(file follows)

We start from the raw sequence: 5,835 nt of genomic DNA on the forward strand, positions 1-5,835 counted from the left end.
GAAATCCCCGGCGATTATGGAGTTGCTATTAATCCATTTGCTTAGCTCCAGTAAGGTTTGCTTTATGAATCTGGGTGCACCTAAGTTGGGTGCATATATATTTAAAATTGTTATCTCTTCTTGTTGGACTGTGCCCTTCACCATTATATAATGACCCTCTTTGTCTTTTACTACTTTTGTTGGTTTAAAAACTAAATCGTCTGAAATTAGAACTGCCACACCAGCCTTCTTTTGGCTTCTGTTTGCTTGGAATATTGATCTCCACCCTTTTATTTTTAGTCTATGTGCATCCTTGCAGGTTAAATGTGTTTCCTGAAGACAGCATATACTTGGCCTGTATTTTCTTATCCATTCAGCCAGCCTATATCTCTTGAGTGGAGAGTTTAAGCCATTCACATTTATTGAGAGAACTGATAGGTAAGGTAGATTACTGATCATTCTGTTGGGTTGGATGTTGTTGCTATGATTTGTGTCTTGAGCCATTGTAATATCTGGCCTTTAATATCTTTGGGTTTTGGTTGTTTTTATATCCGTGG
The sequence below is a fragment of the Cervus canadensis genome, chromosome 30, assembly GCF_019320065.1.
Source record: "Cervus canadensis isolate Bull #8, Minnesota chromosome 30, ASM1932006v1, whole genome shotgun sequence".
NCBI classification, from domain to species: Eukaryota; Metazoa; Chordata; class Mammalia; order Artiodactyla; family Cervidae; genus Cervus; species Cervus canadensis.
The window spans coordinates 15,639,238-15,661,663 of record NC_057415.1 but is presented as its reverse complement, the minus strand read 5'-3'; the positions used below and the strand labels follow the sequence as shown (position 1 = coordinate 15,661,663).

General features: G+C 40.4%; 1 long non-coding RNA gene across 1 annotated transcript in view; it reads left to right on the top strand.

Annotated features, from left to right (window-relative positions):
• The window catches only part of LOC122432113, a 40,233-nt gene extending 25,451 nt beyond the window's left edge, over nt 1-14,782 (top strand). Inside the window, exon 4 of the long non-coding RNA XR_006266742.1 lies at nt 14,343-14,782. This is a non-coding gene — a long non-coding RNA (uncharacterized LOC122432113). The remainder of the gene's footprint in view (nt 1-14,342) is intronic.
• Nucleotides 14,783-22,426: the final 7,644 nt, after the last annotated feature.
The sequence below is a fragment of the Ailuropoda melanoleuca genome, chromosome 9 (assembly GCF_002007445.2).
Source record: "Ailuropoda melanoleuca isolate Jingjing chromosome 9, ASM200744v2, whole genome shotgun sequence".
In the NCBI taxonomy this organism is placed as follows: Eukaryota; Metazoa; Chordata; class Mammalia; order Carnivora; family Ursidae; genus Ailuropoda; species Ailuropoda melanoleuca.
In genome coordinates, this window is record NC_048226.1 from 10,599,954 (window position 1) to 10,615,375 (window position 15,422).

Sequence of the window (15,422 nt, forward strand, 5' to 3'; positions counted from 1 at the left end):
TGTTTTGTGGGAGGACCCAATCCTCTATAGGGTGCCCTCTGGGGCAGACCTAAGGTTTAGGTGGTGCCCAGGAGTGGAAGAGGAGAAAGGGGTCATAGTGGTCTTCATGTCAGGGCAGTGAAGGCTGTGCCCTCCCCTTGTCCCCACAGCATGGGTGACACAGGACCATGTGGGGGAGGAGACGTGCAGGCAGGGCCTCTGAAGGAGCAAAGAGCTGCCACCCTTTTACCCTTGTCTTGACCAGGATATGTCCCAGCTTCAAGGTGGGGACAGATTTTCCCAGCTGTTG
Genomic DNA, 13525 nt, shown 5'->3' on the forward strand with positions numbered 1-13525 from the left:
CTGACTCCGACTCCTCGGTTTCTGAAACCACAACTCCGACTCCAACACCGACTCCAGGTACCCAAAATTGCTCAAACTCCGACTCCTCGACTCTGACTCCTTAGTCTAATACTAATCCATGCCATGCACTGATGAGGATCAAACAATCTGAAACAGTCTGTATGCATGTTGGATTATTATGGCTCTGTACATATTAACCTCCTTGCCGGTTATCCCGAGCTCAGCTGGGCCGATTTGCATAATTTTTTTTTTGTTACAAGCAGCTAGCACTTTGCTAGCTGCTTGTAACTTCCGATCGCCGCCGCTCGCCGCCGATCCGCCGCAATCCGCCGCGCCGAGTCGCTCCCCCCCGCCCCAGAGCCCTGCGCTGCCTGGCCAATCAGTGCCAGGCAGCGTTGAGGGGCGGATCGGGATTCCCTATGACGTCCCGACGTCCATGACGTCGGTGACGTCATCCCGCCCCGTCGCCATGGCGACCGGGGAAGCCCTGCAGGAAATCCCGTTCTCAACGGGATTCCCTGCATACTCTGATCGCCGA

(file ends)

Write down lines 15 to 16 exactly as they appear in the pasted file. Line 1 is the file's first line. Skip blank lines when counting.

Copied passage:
Sequence of the window (15,422 nt, forward strand, 5' to 3'; positions counted from 1 at the left end):
TGTTTTGTGGGAGGACCCAATCCTCTATAGGGTGCCCTCTGGGGCAGACCTAAGGTTTAGGTGGTGCCCAGGAGTGGAAGAGGAGAAAGGGGTCATAGTGGTCTTCATGTCAGGGCAGTGAAGGCTGTGCCCTCCCCTTGTCCCCACAGCATGGGTGACACAGGACCATGTGGGGGAGGAGACGTGCAGGCAGGGCCTCTGAAGGAGCAAAGAGCTGCCACCCTTTTACCCTTGTCTTGACCAGGATATGTCCCAGCTTCAAGGTGGGGACAGATTTTCCCAGCTGTTG